Introducing Scale CampPublished on 2009-11-04 16:56:49 +0000
I've been to a fair few conferences recently, and something that has struck me is the large number of people who are dealing with similar issues. How to deal with large numbers of users. how to scale their website to handle peak loads, how to identify what capacity they have for peak loads and so on. The problem here is that although people are talking about it at conferences, and there are a few books around, there isn't anything dedicated entirely to performance and scalability. The only thing I could find was the Velocity conference, run by O'Reilly over in the states, but over here in London? Nothing that I could find.
I first raised this with Simon Willison soon after he joined the guardian. He, and other colleagues here agreed that a conference would be a good thing, and suggested I might like to organise it. So much for my big mouth!
So it gives me great pride to announce the first UK Scale Camp.
We decided early on in the planning, that the best format for this conference would be a *Camp style event, like BarCamp or FooCamp. A *Camp for those not in the know, sometimes called an Unconference or an Open Space, is a conference where the delegates themselves do the presenting. Essentially everybody coming to the event is encouraged to participate, to make the conference what they want. There is a big blank grid, with timeslots and rooms on it, and delegates come with talk or discussion ideas prepared, they find a slot for their idea, and put it on the grid. This means that the conference is completely open, any of the delegates can speak, and anybody can go to anything.
The reason for choosing a *Camp style is that with an event of a smaller size, it helps to break down the barriers between speakers and attendees. At some conferences, the speakers get VIP treatment, they stay hidden away in special rooms and don't mix with everyone else. But at a *Camp, all the speakers are on an equal footing. That means that there is an equal chance to share what we know.
*Camps also tend to encourage more discussion based panels than a normal conference. These can include discussion panels where a number of experts sit and discuss, as well as roundtable discussions or even goldfish bowls, where anybody can take a seat and join in the discussion.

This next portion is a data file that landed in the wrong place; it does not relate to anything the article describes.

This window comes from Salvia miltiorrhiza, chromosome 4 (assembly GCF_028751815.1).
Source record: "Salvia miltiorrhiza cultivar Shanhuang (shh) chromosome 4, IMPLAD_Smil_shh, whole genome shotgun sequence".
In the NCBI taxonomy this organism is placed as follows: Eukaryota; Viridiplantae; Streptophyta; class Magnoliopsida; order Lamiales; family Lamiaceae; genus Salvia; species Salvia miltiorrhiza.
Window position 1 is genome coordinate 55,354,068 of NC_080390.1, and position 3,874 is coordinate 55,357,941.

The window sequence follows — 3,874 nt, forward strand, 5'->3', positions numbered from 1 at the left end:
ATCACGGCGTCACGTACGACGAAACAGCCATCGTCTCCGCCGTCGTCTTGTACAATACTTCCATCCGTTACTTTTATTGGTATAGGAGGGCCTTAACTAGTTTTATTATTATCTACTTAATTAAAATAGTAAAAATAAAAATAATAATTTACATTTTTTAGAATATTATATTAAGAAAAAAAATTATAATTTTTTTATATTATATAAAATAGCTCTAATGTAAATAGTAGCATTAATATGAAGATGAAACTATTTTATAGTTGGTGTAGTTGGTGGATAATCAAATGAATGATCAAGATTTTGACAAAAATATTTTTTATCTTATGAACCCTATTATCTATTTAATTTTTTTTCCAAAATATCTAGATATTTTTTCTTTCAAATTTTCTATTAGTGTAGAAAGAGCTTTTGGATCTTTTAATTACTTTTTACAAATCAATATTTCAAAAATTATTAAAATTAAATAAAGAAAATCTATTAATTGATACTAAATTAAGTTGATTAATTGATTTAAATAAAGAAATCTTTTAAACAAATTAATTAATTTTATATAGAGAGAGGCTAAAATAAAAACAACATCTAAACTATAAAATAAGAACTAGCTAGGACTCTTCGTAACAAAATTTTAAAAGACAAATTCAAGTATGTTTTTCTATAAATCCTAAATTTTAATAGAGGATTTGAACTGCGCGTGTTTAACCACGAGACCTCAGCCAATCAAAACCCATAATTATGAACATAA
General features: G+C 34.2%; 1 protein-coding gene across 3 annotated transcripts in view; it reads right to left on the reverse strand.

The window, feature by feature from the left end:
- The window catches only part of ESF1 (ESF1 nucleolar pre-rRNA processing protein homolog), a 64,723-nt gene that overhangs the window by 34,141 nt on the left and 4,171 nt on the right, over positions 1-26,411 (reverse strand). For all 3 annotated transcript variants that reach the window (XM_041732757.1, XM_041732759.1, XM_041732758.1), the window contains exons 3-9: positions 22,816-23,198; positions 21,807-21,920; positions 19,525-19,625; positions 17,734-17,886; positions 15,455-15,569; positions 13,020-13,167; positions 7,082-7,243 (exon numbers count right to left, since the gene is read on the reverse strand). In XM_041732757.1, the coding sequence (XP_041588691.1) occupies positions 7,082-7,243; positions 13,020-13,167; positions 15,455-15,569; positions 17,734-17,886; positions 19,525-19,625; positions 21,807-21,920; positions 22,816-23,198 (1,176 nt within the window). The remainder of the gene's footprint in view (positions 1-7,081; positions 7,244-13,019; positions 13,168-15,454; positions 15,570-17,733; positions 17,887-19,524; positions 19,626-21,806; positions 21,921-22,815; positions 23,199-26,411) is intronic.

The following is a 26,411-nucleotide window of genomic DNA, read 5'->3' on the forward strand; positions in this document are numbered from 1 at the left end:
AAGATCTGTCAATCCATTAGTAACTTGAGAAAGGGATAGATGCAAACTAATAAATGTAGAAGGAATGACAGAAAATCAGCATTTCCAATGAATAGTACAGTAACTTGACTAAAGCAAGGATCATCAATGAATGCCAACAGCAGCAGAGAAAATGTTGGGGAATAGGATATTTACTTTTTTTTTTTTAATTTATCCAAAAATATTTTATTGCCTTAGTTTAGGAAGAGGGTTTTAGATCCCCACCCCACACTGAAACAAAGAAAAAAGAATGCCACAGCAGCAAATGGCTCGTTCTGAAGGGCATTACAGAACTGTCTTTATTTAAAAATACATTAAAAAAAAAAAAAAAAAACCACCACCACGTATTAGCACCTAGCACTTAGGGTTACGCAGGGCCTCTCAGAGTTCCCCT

This really matches the vision of the Scale Camp. I came up with the idea because I've been focused for a time now at the guardian of making our website scale, and we've done a pretty good job of it but I don't know everything about scaling. In fact I hardly know anything about scaling, because our approach is based upon our under.lying architecture and our usage patterns. In a room with 100 of the brightest and best minds in performance and scalability in the UK, I didn't want everybody to be focused on a few people, I wanted everybody to talk, to discuss and to share ideas. I wanted to find myself talking one minute to a genius in RabbitMQ, and the next minute to somebody who manages hundreds of servers in a data center.
To get this all organised has been made much easier by the wizard events team here at the guardian and our first sponsor, Nestoria. The day itself will be pretty simple, there will be some tea and coffee and a brief introduction into the concept of a *Camp and the vision of Scale Camp, and hopefully people will start to put up some session ideas. The sessions themselves will continue all day, with a few breaks for lunch and tea and coffee, and then we will have a quick thank you talk, and notification of a nearby pub that people can retire to.
If you've already got your ticket, then taking part is easy. Think up something you want to talk about or something you want to learn. We'll probably kick the day off with an introduction game, asking you to identify yourself with a few "tags" so people know something about you, then hopefully you can either put up a talk suggestion or find someone who's tags interest you and ask them to talk about something.
If you plan on presenting, then there will be projectors and whiteboards available in most of the rooms, but feel free to do a talk that is technology lite. If you plan on doing a talk that is code heavy, please let people know in advance by putting that in your talk title. "Memcached - Implementing it in a java stack" is better than just "Memcached". We would love to encourage you to use a talk that allows for participation and discussion rather than lectures.
This event is already looking to be a great day, talking and learning from some of the brightest minds in the industry. We already have people from such companies as Yahoo, Flickr, Google, the BBC, Claranet, Cloudsoft, Nestoria, and Thoughtworks coming to the event.
There are still some tickets left, but they are going fast. We've reserved 20 tickets until a few days before the event, the rest will probably go in the next week or so.